• Tuesday, June 06, 2023


Police watchdog warns against rush to recruit more officers

(Photo: Dan Kitwood/Getty Images).

By: Pramod Thomas

A police watchdog has warned that the rush to recruit 20,000 more police officers increased the risk of introducing misogynist and racist recruits, according to a media report. 

In his ninth and final annual review, Sir Tom Winsor said that to restore damage to public confidence police must confront a series of problems, including the aftermath of Sarah Everard’s murder by a police officer, the Guardian reported.

The report comes a month after Dame Cressida Dick’s resignation as Met commissioner which followed a damning inquiry by another police watchdog into a culture of violently misogynist, racist and homophobic messages at Charing Cross police station in central London.

According to Winsor, the “sheer magnitude and speed” to hire 20,000 police officers “inevitably carries risks”.

There is a heightened danger that people unsuited to policing may get through and be recruited. In too many cases the system fails when, on occasion, organised crime groups try to infiltrate the police which can have catastrophic consequences,” he was quoted as saying by the Guardian.

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When unsuitable applicants lie on their application forms, conceal their social media activity or play down their criminal connections, the quality of vetting needs to be consistently high. If during the probationary period, a constable displays behaviour like homophobia, racism, misogyny or dishonesty, it’s necessary to take that really seriously.”

Women hold signs during a protest, following the kidnap and murder of Sarah Everard, in March, 2021
Women hold signs during a protest, following the kidnap and murder of Sarah Everard, in March, 2021

Prime minister Boris Johnson pledged in 2019 to recruit an extra 20,000 police officers. Police numbers had dropped by more than 20,000 since 2010.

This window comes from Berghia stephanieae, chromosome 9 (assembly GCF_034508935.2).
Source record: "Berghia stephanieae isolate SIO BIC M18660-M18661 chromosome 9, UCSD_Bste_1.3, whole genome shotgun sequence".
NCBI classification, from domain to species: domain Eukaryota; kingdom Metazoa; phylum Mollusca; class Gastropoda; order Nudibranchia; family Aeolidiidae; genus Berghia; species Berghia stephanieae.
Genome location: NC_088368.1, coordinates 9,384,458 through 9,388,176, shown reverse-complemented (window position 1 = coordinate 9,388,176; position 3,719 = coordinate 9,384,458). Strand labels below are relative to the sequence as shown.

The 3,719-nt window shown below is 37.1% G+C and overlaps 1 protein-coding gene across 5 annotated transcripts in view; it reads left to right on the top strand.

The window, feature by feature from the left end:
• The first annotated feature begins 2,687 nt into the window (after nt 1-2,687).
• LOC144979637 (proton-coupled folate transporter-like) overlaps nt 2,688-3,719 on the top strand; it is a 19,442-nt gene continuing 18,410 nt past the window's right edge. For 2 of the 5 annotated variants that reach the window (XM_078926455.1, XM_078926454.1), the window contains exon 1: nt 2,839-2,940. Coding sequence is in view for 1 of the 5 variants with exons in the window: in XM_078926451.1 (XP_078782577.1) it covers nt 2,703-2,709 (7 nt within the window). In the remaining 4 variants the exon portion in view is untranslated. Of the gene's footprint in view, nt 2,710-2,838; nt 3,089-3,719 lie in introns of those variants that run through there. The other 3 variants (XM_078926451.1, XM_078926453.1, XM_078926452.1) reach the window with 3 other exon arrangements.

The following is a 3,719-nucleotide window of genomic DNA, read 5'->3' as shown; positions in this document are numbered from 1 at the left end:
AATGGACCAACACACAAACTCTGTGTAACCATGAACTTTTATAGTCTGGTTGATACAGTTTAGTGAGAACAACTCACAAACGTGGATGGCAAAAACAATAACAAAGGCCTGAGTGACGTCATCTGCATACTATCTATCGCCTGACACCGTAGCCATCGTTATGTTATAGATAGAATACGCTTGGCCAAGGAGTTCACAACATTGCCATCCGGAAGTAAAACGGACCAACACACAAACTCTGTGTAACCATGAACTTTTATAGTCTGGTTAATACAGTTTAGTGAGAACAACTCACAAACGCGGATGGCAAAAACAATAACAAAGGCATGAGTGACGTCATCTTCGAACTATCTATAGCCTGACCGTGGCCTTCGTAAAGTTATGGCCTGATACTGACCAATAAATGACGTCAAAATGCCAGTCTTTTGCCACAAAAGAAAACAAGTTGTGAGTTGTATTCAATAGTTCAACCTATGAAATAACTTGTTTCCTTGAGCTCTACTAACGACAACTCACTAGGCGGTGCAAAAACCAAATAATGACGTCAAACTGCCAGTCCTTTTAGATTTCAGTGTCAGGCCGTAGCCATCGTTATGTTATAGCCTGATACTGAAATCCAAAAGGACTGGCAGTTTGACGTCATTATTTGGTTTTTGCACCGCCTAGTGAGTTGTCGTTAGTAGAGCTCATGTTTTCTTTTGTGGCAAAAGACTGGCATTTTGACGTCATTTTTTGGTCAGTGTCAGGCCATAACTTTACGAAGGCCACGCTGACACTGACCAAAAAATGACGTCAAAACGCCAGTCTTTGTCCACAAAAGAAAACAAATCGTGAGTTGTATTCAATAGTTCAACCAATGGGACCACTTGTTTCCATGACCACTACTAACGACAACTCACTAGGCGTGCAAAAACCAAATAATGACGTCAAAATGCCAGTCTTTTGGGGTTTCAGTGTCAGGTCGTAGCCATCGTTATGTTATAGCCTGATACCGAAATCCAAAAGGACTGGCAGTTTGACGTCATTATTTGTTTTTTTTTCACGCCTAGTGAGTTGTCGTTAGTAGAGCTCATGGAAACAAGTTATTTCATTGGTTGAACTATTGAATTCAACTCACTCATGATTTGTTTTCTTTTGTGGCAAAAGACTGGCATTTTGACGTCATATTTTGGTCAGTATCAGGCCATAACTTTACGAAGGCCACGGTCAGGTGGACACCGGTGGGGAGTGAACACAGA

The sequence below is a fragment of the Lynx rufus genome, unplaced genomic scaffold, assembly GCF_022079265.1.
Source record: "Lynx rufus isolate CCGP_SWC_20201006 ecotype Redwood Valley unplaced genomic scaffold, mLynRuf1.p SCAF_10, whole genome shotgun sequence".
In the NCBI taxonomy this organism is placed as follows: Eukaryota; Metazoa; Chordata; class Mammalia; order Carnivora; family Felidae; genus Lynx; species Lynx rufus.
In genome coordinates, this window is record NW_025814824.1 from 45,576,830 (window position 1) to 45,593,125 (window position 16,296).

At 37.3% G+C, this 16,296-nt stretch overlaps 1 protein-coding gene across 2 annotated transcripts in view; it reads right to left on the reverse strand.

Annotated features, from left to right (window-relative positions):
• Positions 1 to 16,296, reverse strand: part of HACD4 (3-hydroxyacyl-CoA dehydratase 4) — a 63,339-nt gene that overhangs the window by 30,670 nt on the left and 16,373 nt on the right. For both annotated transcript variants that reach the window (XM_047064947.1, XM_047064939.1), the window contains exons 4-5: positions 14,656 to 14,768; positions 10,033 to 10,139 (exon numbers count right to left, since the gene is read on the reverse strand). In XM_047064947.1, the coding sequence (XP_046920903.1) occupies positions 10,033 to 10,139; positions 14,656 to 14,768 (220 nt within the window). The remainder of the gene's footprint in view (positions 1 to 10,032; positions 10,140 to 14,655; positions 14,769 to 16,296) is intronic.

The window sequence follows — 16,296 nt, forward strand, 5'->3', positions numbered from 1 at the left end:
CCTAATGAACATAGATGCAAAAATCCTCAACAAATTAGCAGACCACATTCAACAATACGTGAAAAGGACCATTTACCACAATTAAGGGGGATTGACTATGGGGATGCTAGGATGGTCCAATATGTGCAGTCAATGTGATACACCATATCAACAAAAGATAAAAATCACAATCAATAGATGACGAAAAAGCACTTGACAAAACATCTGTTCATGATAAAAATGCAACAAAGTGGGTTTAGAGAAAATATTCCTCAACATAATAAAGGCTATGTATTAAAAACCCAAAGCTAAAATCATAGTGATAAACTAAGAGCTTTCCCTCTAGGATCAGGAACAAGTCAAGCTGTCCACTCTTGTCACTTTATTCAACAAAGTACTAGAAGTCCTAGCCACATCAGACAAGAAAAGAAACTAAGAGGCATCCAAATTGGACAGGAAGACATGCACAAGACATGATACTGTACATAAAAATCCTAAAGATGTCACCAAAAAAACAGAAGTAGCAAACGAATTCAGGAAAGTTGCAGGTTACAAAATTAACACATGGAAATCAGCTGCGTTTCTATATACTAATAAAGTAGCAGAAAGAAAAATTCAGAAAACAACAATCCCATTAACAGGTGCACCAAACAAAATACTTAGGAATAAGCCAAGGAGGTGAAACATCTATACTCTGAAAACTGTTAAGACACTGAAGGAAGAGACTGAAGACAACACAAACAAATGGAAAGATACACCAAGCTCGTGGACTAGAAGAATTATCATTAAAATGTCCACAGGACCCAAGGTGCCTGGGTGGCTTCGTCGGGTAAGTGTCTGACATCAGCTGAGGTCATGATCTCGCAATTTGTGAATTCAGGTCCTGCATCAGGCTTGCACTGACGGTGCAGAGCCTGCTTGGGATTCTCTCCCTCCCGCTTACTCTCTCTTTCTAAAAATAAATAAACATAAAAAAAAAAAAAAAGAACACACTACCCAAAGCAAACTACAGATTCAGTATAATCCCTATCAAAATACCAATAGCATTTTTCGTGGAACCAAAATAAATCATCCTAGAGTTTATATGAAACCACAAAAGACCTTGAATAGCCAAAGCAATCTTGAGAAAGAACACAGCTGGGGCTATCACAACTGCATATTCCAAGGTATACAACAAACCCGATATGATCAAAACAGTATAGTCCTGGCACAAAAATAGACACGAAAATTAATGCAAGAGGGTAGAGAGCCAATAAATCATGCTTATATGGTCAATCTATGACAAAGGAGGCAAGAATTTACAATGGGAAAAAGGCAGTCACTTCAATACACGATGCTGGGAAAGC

He added: “I don’t think that what we saw in Charing Cross police station is limited to London. But we don’t have evidence yet of just how widespread that is. I think these matters are taken very seriously … by all police forces. And while what has happened recently is London-centric, it is not London-limited in all probability.”

The report also revealed that fraud has “exploded” and continues to be wrongly treated as a low priority by many forces, the model of local accountability, involving police and crime commissioners, has fractured some relationships between police and politicians, the fragile architecture of having 43 police forces, devised in 1962 and implemented in 1974, is very far from fit for purpose in the 2020s.

Dame Cressida Dick (Photo credit: Dan Kitwood/Getty Images)
Dame Cressida Dick (Photo credit: Dan Kitwood/Getty Images)

According to the report, online crime is now by far the most prevalent type of crime.

Major shortcomings in policing persist, and these need to be addressed. Criminality is often now complex and far more sophisticated, and investigations can take far longer. If the police continue to use 20th-century methods to try to cope with 21st-century technology, they will continue to fall further and further behind,” Winsor told the newspaper.

The report comes at the end of Winsor’s 10-year stint in the job, which ends in March.

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